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The Neanderthals are human species whose extinction happened between 39,000 and 41,000 years ago (Shreeve, 1995). As the evidence of their existence may serve the remains such as stone tools, bones and skulls found in Eurasia from Northern Asia, Western Europe, and the Middle East. Recent studies in 2010 and 2014 reveal that this human species under genus homo did contribute to the composition of genetic material of modern humans, especially non-Africans and a little bit of Africans (Stringer & Makie, 1996).
Genetic research proves that their relationship to human was close enough with difference of only 0.12% based on DNA analysis. Indisputably, the Neanderthals and modern humans possess a number of anatomical similarities that constituted their outward appearances. Nevertheless, the sense of humanity is more than phenotypic composition of the species, but rather genotypic constitution. It is critical to note that when more emphasis is laid on physical appearance than the way of life and behaviour, then even animals, especially primates, can be considered humans to a certain degree. For example, people are normally compared to savages when they kill without mercy, but they are also termed human beings when they make mistakes, recover from them and relate well with their fellow humans. The question about humanity is a vital subject because the Neanderthals had larger brains but the same number of bones. Thus, in the minds of scientists, researchers, anthropologists and readers rises a question whether those features qualify them to be humans. Therefore, it is imperative to analyze cultures and the lifestyles in determining whether the Neanderthals were attributed with qualities and features in their day to day lives that can be sufficient to qualify them as typical human beings.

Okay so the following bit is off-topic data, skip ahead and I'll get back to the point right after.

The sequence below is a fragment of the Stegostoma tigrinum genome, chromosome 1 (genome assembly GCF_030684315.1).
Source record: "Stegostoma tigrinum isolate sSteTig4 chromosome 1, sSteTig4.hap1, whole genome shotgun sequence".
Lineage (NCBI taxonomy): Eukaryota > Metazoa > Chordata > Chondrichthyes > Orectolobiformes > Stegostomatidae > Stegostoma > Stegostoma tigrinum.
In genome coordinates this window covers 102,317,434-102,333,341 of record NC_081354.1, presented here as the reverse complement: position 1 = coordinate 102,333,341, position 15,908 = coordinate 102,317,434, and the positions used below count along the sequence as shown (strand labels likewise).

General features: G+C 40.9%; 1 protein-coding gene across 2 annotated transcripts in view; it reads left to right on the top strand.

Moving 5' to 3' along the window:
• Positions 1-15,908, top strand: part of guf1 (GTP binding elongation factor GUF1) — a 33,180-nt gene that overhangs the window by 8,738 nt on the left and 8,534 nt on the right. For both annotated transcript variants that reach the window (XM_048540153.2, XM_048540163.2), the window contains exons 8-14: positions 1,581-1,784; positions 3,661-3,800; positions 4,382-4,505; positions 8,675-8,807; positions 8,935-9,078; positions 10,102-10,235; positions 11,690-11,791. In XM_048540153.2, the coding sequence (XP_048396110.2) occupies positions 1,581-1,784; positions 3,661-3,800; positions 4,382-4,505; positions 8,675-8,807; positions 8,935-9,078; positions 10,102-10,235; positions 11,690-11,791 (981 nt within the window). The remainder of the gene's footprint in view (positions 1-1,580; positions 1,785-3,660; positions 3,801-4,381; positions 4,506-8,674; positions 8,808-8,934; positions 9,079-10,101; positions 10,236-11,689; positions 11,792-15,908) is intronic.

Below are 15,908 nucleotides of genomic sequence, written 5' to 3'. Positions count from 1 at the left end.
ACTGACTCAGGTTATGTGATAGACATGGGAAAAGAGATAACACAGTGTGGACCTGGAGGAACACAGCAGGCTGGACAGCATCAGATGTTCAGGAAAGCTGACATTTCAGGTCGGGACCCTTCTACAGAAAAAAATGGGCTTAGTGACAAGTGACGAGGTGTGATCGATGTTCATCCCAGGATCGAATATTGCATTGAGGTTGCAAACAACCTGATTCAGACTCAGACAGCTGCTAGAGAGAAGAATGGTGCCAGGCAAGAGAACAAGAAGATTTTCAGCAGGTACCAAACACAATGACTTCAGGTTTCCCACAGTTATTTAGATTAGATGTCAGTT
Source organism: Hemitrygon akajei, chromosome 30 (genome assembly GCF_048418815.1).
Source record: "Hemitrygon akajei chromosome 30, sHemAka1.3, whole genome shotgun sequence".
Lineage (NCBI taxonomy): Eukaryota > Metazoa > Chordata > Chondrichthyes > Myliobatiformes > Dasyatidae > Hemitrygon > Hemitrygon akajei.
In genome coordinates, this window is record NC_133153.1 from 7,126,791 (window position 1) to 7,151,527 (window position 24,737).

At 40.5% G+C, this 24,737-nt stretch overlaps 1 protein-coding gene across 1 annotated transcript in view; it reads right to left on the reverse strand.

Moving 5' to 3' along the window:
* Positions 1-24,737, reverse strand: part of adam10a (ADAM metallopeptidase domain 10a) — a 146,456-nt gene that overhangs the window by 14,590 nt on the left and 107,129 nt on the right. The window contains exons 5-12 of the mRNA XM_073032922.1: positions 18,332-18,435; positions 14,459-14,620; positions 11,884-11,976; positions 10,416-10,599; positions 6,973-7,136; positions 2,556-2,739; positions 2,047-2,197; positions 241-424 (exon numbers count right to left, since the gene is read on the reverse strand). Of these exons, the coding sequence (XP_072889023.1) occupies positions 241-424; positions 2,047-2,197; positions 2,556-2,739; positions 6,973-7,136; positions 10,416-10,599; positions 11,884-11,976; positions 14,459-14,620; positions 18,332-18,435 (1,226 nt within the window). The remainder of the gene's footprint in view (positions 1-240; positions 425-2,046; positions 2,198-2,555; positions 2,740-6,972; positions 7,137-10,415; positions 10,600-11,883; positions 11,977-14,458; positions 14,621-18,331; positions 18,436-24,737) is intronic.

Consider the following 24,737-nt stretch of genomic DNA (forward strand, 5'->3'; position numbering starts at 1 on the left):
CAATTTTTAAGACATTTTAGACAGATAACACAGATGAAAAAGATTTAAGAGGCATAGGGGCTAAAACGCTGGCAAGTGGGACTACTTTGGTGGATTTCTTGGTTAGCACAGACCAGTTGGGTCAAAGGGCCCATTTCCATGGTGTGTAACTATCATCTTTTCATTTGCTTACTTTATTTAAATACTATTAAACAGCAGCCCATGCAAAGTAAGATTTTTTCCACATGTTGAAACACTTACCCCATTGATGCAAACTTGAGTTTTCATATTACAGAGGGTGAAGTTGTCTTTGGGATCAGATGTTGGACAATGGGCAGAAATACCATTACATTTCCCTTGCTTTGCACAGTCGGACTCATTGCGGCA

There is evidence that proves that the Neanderthals spoke languages. Speech is an important component of humanity; when a person cannot speak, it becomes difficult to live a comfortable human life. Consequently, speech implies the existence of communication that is vital in socialization, solving of conflicts and leadership. The fact tht the Neanderthals could communicate implies that they lived together and perhaps even had leadership structures for order in their society.
In 1983, the Neanderthal vocal tract was accurately reconstructed after finding hyoid bone at Kebara Cave in Israel (Lieberman, 1989). This bone is the one connecting larynx to muscles of the tongue, and these structures normally brace against each other enabling laryngeal movements. The presence of hyoid bone means that it was possible for the Neanderthals to have structured speech, and that they could produce definite sets of phonemes, not just inarticulate guttural grunts, out of repertory of sounds (Shreeve, 1989). The discovered hyoid bone is virtually similar to the one modern humans have. Recently, finite element analysis and X-ray microtomoraphy was used to study structure of hyoid found in Kabera in comparison to the hyoids in modern humans (Lieberman, 1989). Thus, conclusive findings from the study revealed similarity between the human’s hyoid and the Neanderthal hyoid based on micro-chemical behaviour and histological features, proving that the two bones were used in the same way (Trinkaus & Shipman, 1992).